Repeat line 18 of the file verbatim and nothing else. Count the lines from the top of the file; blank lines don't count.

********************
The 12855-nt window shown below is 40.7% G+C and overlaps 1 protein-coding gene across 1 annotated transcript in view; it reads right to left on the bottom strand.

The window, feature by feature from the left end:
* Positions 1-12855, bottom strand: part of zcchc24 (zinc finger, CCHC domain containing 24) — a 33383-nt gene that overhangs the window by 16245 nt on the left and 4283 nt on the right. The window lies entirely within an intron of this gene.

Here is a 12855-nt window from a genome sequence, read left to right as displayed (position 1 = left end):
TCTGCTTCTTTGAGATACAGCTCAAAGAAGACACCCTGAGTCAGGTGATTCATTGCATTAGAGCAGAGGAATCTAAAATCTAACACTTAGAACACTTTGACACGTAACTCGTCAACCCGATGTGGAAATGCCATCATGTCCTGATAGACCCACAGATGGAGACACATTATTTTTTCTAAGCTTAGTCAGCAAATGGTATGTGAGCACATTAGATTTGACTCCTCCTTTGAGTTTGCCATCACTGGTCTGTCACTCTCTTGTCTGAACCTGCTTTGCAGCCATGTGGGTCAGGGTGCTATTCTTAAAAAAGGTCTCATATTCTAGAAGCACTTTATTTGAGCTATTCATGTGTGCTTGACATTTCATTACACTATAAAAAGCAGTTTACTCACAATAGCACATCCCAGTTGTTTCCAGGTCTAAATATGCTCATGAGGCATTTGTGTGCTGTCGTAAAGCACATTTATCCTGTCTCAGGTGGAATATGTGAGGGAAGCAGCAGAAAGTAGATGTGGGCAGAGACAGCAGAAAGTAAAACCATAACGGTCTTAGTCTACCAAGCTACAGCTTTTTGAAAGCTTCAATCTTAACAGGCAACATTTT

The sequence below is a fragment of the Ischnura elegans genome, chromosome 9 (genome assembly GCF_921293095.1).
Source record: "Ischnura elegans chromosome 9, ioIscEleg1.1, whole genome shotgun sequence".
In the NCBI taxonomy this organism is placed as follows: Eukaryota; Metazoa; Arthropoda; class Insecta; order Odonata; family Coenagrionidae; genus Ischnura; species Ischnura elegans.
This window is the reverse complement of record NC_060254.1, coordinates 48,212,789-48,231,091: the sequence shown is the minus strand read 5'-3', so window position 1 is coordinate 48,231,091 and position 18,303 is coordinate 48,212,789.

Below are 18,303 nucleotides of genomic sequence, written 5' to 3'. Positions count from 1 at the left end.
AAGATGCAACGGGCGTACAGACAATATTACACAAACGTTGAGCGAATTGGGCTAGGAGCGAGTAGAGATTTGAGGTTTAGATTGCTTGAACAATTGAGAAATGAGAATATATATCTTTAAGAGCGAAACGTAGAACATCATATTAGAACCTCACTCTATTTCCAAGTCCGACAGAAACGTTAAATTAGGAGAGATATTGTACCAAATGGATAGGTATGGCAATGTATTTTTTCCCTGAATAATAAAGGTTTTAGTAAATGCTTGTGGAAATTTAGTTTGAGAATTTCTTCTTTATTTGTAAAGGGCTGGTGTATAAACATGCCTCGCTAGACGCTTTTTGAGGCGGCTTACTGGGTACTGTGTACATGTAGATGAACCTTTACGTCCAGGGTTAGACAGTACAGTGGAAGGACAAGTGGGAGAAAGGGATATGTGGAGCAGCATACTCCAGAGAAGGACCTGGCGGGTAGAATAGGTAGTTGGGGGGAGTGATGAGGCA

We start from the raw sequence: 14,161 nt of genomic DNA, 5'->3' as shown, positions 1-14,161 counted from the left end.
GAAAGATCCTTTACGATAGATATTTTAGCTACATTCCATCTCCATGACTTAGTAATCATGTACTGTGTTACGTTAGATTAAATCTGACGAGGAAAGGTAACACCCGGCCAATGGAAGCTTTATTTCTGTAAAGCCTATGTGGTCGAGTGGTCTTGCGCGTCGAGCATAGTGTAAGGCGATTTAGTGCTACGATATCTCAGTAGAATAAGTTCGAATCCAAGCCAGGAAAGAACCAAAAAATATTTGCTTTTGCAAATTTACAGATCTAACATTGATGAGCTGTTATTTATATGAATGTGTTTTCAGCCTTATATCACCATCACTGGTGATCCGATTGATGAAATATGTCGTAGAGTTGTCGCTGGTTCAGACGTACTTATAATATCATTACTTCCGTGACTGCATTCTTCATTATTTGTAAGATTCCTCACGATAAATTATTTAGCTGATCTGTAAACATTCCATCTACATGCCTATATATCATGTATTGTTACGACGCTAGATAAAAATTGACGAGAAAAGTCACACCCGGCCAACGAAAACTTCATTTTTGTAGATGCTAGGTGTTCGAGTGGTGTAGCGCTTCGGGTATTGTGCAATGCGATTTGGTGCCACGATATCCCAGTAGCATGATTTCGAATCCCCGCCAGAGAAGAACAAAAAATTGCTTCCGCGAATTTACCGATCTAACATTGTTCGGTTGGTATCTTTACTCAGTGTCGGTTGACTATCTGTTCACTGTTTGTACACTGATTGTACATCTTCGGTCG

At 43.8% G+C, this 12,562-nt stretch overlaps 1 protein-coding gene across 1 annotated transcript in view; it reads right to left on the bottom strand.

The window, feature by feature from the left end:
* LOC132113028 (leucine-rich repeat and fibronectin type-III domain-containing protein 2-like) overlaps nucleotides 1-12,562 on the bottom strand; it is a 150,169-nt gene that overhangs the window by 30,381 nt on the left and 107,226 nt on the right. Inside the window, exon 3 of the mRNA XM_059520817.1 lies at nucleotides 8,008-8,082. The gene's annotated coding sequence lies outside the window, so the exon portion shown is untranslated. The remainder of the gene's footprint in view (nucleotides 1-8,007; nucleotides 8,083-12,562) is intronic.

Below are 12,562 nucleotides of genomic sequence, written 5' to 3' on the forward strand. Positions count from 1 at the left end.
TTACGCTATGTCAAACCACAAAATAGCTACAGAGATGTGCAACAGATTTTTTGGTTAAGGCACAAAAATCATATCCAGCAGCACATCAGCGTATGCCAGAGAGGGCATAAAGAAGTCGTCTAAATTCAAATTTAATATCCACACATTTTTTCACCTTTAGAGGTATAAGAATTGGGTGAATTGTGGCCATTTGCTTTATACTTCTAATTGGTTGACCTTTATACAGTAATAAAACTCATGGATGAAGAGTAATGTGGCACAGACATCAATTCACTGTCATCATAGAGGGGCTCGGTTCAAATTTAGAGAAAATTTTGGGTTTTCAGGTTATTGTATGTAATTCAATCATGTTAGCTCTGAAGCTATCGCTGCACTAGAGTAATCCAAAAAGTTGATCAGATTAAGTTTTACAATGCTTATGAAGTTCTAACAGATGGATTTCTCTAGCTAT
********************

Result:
TTACGCTATGTCAAACCACAAAATAGCTACAGAGATGTGCAACAGATTTTTTGGTTAAGGCACAAAAATCATATCCAGCAGCACATCAGCGTATGCCAGAGAGGGCATAAAGAAGTCGTCTAAATTCAAATTTAATATCCACACATTTTTTCACCTTTAGAGGTATAAGAATTGGGTGAATTGTGGCCATTTGCTTTATACTTCTAATTGGTTGACCTTTATACAGTAATAAAACTCATGGATGAAGAGTAATGTGGCACAGACATCAATTCACTGTCATCATAGAGGGGCTCGGTTCAAATTTAGAGAAAATTTTGGGTTTTCAGGTTATTGTATGTAATTCAATCATGTTAGCTCTGAAGCTATCGCTGCACTAGAGTAATCCAAAAAGTTGATCAGATTAAGTTTTACAATGCTTATGAAGTTCTAACAGATGGATTTCTCTAGCTAT